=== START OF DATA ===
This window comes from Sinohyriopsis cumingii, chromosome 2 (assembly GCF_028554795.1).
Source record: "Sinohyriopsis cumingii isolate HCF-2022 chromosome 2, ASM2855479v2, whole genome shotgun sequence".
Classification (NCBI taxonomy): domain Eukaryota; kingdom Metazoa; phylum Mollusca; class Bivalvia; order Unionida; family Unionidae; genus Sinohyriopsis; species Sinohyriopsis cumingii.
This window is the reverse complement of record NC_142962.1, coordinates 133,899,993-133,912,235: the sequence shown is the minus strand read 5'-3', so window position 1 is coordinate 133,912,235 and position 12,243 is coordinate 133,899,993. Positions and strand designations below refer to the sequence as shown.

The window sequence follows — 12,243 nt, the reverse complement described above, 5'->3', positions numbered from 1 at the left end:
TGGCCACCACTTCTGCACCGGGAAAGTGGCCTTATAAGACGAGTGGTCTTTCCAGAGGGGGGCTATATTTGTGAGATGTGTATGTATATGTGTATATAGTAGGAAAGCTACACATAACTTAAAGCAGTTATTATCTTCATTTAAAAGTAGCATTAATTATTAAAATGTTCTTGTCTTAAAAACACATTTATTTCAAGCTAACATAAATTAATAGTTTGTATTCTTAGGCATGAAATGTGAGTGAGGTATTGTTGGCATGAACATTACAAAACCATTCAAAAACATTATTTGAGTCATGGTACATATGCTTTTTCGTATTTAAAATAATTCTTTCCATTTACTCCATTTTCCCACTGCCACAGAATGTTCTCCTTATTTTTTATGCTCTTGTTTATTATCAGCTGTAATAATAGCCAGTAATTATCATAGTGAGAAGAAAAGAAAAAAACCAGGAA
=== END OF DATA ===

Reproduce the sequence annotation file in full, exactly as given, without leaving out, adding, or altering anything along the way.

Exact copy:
This window comes from Sinohyriopsis cumingii, chromosome 2 (assembly GCF_028554795.1).
Source record: "Sinohyriopsis cumingii isolate HCF-2022 chromosome 2, ASM2855479v2, whole genome shotgun sequence".
Classification (NCBI taxonomy): domain Eukaryota; kingdom Metazoa; phylum Mollusca; class Bivalvia; order Unionida; family Unionidae; genus Sinohyriopsis; species Sinohyriopsis cumingii.
This window is the reverse complement of record NC_142962.1, coordinates 133,899,993-133,912,235: the sequence shown is the minus strand read 5'-3', so window position 1 is coordinate 133,912,235 and position 12,243 is coordinate 133,899,993. Positions and strand designations below refer to the sequence as shown.

The window sequence follows — 12,243 nt, the reverse complement described above, 5'->3', positions numbered from 1 at the left end:
TGGCCACCACTTCTGCACCGGGAAAGTGGCCTTATAAGACGAGTGGTCTTTCCAGAGGGGGGCTATATTTGTGAGATGTGTATGTATATGTGTATATAGTAGGAAAGCTACACATAACTTAAAGCAGTTATTATCTTCATTTAAAAGTAGCATTAATTATTAAAATGTTCTTGTCTTAAAAACACATTTATTTCAAGCTAACATAAATTAATAGTTTGTATTCTTAGGCATGAAATGTGAGTGAGGTATTGTTGGCATGAACATTACAAAACCATTCAAAAACATTATTTGAGTCATGGTACATATGCTTTTTCGTATTTAAAATAATTCTTTCCATTTACTCCATTTTCCCACTGCCACAGAATGTTCTCCTTATTTTTTATGCTCTTGTTTATTATCAGCTGTAATAATAGCCAGTAATTATCATAGTGAGAAGAAAAGAAAAAAACCAGGAA